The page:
While a license for the development of the Volta Grande project was issued by the State Secretariat for the Environment and Sustainability in Pará (SEMAS) in 2017, this license has been suspended since a court ruling in the same year. The project has been the subject of at least 9 legal complaints since 2013, including by the Federal Prosecutor’s Office (MPF), the Public Defender’s Office of Pará and the Federal Public Defender’s Office, and the State Public Prosecutor’s Office (MPE). The complainants have challenged the company and State of Pará on issues including the adequacy of the company’s studies on the impact of the proposed project on affected Indigenous Peoples, the legitimacy of the licensing process, the level of consultation with Ribeirinho communities for the company’s environmental impact study and possible violations of land rights of local Indigenous Peoples. Despite these complaints and long-standing concerns about the potential impact of the mine, in 2021 the Volta Grande project was selected by the Ministry of Mines and Energy as a priority project under the 2021 Pro-Strategic Minerals Policy (Law 10.657/2021).

In this context, human rights defenders, including Indigenous Peoples and peasants, who have been voicing their concerns about the proposed mine and its potential impact on human rights and the environment have been facing intimidation and threats.

Incidents in this regard are long-standing. In November 2017, during a meeting to discuss the risks of Belo Sun’s mining project at the Federal University of Pará, the mayor of Senador José Porfírio, one of the municipalities directly affected by the proposed project, and approximately 40 other people interrupted the event and threatened the participants, including researchers and human rights defenders. A similar incident occurred later in the same month, on 23 November 2017, when human rights defenders including Indigenous Peoples participated in a public meeting on the mine held in the Senador José Porfírio municipality.

More recently, local human rights defenders, including women human rights defenders, have received serious threats, with at least one human rights defender forced to leave the area for his own safety after receiving threats in May 2020. These threats have reportedly been perpetrated by local supporters of the mine, as well as by Invictus, a private security firm engaged by Belo Sun in the context of the project. Invictus employees have reportedly also intimidated Indigenous Peoples and peasants living in the area of the proposed project through armed patrols and filming them with cameras and drones without their consent. Human rights defenders, Indigenous Peoples and peasants, have also been subjected to physical violence aimed at forcing them from their homes, in the context of increased land prices driven by Belo Sun’s project.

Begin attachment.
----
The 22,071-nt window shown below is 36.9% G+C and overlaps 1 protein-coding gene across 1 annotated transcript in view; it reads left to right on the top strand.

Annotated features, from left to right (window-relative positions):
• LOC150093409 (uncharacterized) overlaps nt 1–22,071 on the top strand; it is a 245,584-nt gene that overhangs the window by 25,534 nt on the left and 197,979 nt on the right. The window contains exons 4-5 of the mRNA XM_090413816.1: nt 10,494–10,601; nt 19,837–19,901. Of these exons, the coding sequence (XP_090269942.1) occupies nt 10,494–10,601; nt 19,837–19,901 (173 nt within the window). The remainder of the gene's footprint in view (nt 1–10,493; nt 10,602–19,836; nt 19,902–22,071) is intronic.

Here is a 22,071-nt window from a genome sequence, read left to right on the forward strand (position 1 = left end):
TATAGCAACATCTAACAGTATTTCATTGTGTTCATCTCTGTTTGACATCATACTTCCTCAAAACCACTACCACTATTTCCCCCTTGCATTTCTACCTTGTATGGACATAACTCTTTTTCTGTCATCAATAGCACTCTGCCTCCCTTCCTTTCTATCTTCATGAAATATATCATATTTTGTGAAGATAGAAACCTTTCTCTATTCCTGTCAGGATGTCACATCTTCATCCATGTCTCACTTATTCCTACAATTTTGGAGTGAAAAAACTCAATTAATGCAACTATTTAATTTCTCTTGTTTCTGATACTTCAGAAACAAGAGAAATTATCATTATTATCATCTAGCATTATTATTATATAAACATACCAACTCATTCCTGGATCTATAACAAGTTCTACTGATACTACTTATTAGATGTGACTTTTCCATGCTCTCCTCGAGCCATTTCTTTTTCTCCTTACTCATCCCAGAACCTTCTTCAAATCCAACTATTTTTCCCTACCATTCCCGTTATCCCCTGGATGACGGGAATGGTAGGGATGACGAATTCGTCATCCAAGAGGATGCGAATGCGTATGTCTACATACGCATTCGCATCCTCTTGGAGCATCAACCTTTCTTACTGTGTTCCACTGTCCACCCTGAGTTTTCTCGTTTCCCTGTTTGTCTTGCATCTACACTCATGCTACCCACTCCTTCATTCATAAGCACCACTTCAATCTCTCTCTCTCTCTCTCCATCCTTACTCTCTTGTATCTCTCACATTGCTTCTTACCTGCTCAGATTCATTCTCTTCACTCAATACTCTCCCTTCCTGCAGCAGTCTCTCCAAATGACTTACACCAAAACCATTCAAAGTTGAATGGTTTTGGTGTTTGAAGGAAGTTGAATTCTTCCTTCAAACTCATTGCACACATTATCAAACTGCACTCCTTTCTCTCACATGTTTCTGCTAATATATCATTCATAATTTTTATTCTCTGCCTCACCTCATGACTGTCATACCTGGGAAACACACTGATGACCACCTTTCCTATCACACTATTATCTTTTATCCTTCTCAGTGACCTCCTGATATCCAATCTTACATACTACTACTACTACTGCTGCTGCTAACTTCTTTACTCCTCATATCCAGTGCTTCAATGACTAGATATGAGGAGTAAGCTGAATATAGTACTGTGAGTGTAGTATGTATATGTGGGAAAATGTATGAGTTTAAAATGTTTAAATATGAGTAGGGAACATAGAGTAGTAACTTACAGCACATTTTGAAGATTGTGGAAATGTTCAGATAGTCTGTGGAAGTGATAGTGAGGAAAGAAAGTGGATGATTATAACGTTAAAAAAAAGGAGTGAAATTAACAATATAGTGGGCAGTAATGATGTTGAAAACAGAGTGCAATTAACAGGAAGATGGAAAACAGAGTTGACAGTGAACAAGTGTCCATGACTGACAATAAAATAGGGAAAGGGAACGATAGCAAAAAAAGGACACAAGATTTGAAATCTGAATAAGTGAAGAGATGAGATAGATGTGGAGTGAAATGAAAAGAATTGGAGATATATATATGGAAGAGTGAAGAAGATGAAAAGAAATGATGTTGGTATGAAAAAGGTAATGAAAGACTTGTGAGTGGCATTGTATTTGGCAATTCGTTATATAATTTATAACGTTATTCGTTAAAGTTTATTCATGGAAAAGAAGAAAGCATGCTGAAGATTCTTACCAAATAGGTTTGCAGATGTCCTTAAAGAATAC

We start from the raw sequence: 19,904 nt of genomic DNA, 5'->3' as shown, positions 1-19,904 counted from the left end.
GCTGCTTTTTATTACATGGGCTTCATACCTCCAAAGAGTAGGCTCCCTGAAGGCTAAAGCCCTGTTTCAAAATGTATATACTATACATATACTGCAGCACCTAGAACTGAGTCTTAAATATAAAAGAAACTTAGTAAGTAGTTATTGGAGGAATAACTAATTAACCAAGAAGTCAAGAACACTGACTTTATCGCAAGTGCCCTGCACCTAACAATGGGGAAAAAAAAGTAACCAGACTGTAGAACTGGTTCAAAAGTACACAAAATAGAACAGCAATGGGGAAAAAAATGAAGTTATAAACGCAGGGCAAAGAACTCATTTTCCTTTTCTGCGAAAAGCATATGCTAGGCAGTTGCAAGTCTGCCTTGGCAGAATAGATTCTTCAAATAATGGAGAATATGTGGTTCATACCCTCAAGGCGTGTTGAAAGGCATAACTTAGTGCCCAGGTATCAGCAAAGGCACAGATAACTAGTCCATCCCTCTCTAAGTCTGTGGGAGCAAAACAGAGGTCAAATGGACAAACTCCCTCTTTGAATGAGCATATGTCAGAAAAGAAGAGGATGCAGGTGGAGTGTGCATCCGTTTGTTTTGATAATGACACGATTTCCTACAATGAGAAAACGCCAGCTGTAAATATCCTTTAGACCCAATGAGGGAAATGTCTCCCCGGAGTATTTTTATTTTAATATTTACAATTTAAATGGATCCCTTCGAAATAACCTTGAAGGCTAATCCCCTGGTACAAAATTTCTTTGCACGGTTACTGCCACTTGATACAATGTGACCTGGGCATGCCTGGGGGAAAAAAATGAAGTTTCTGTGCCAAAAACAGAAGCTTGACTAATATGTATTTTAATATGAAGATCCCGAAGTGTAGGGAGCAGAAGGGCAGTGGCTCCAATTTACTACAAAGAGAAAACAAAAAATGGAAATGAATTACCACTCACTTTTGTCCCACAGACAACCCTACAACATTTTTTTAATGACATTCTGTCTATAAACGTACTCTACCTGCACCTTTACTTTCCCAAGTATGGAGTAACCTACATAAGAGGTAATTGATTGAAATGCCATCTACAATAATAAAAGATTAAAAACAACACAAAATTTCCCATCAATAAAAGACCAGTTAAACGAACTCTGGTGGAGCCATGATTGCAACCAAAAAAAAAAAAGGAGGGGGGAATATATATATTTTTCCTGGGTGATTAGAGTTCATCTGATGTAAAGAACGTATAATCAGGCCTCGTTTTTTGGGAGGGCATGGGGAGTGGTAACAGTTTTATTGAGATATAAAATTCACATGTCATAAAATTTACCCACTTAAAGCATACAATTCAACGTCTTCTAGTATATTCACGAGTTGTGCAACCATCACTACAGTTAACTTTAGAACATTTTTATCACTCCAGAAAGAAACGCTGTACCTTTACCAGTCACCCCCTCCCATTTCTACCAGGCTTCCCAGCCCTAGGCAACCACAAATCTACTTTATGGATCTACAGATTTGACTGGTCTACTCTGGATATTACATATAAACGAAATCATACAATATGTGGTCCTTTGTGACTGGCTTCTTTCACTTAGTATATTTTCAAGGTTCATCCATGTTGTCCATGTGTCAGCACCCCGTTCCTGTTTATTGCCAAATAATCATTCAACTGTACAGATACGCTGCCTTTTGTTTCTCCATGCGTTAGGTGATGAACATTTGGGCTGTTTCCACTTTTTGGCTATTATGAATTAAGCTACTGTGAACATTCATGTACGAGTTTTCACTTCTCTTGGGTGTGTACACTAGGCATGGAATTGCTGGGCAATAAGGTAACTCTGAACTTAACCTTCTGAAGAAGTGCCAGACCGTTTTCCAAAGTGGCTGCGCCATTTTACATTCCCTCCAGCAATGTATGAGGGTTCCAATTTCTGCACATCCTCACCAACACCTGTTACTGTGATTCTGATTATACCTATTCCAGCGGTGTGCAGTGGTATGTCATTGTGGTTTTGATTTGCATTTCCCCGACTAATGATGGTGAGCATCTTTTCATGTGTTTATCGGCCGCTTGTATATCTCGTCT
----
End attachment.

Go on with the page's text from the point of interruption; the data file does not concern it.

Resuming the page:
In early June 2022, in response to the announcement of a contract between Belo Sun and the National Institute for Colonization and Agrarian Reform (INCRA) granting the company access to public land ear-marked for agrarian reform in the proposed area of the mine, approximately 100 landless peasants from the area, together with Indigenous Peoples, formed a protest encampment in land included in the agreement. During the 10-day encampment, which the protestors used to call for the authorities to render the pact null and uphold the planned agrarian reform, those participating were reportedly threatened by local supporters of the mine and the security company Invictus.

In recent months, human rights defenders have also been targeted through an allegedly spurious legal procedure. On 17 October 2023, Belo Sun filed a criminal complaint against 40 individuals who had expressed opposition to the mining project, including 33 peasants involved in the above-mentioned land protest and 6 civil society representatives, including members of the Alliance for the Volta Grande Do Xingu.1 In its complaint, the company accuses the peasants involved in land-occupations in areas ear-marked for the company for the Volta Grande project of criminality, and the civil society representatives of being accomplices. The complaint followed a report published by the Articulation of Indigenous Peoples of Brazil (APIB), a member of the Alliance for the Volta Grande do Xingu, in May 2023, in which the group alleged violations of the rights of Indigenous Peoples by Belo Sun. The case is currently ongoing.


In the communication, we express our serious concern at the alleged threats, intimidation and legal and physical harassment of human rights defenders, Indigenous Peoples and peasants in the context of the development of the Volta Grande gold project by the company Belo Sun. We stress that there can be no sustainable development without respect for human rights and the environment, including the rights of human rights defenders, Indigenous Peoples and peasants. In addition, we would like to stress that the Constitution of Brazil protects the human right to a healthy environment, article 225 providing that “all have the right to an ecologically balanced environment.”